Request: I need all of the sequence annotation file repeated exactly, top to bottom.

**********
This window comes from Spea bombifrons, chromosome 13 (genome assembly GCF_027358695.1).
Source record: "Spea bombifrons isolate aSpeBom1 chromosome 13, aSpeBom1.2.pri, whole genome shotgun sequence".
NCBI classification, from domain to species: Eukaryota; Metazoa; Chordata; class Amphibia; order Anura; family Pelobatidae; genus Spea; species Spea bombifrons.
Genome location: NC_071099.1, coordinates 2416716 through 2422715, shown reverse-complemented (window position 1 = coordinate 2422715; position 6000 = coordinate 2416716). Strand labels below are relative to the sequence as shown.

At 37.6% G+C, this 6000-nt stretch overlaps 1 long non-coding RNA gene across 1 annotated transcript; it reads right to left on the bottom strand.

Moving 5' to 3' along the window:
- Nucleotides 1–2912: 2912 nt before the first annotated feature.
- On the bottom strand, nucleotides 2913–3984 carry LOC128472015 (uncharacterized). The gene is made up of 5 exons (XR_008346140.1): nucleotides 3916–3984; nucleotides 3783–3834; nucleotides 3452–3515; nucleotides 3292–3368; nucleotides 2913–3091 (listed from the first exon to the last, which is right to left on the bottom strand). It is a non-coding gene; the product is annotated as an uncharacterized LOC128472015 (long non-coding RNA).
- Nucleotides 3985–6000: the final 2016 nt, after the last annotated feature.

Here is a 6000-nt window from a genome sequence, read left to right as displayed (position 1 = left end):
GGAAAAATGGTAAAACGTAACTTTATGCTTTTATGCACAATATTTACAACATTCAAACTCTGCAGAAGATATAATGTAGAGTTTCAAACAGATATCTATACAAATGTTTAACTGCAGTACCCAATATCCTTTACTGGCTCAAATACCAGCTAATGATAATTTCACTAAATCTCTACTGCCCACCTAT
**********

This window comes from Spea bombifrons, chromosome 13 (genome assembly GCF_027358695.1).
Source record: "Spea bombifrons isolate aSpeBom1 chromosome 13, aSpeBom1.2.pri, whole genome shotgun sequence".
NCBI classification, from domain to species: Eukaryota; Metazoa; Chordata; class Amphibia; order Anura; family Pelobatidae; genus Spea; species Spea bombifrons.
Genome location: NC_071099.1, coordinates 2416716 through 2422715, shown reverse-complemented (window position 1 = coordinate 2422715; position 6000 = coordinate 2416716). Strand labels below are relative to the sequence as shown.

At 37.6% G+C, this 6000-nt stretch overlaps 1 long non-coding RNA gene across 1 annotated transcript; it reads right to left on the bottom strand.

Moving 5' to 3' along the window:
- Nucleotides 1–2912: 2912 nt before the first annotated feature.
- On the bottom strand, nucleotides 2913–3984 carry LOC128472015 (uncharacterized). The gene is made up of 5 exons (XR_008346140.1): nucleotides 3916–3984; nucleotides 3783–3834; nucleotides 3452–3515; nucleotides 3292–3368; nucleotides 2913–3091 (listed from the first exon to the last, which is right to left on the bottom strand). It is a non-coding gene; the product is annotated as an uncharacterized LOC128472015 (long non-coding RNA).
- Nucleotides 3985–6000: the final 2016 nt, after the last annotated feature.

Here is a 6000-nt window from a genome sequence, read left to right as displayed (position 1 = left end):
GGAAAAATGGTAAAACGTAACTTTATGCTTTTATGCACAATATTTACAACATTCAAACTCTGCAGAAGATATAATGTAGAGTTTCAAACAGATATCTATACAAATGTTTAACTGCAGTACCCAATATCCTTTACTGGCTCAAATACCAGCTAATGATAATTTCACTAAATCTCTACTGCCCACCTAT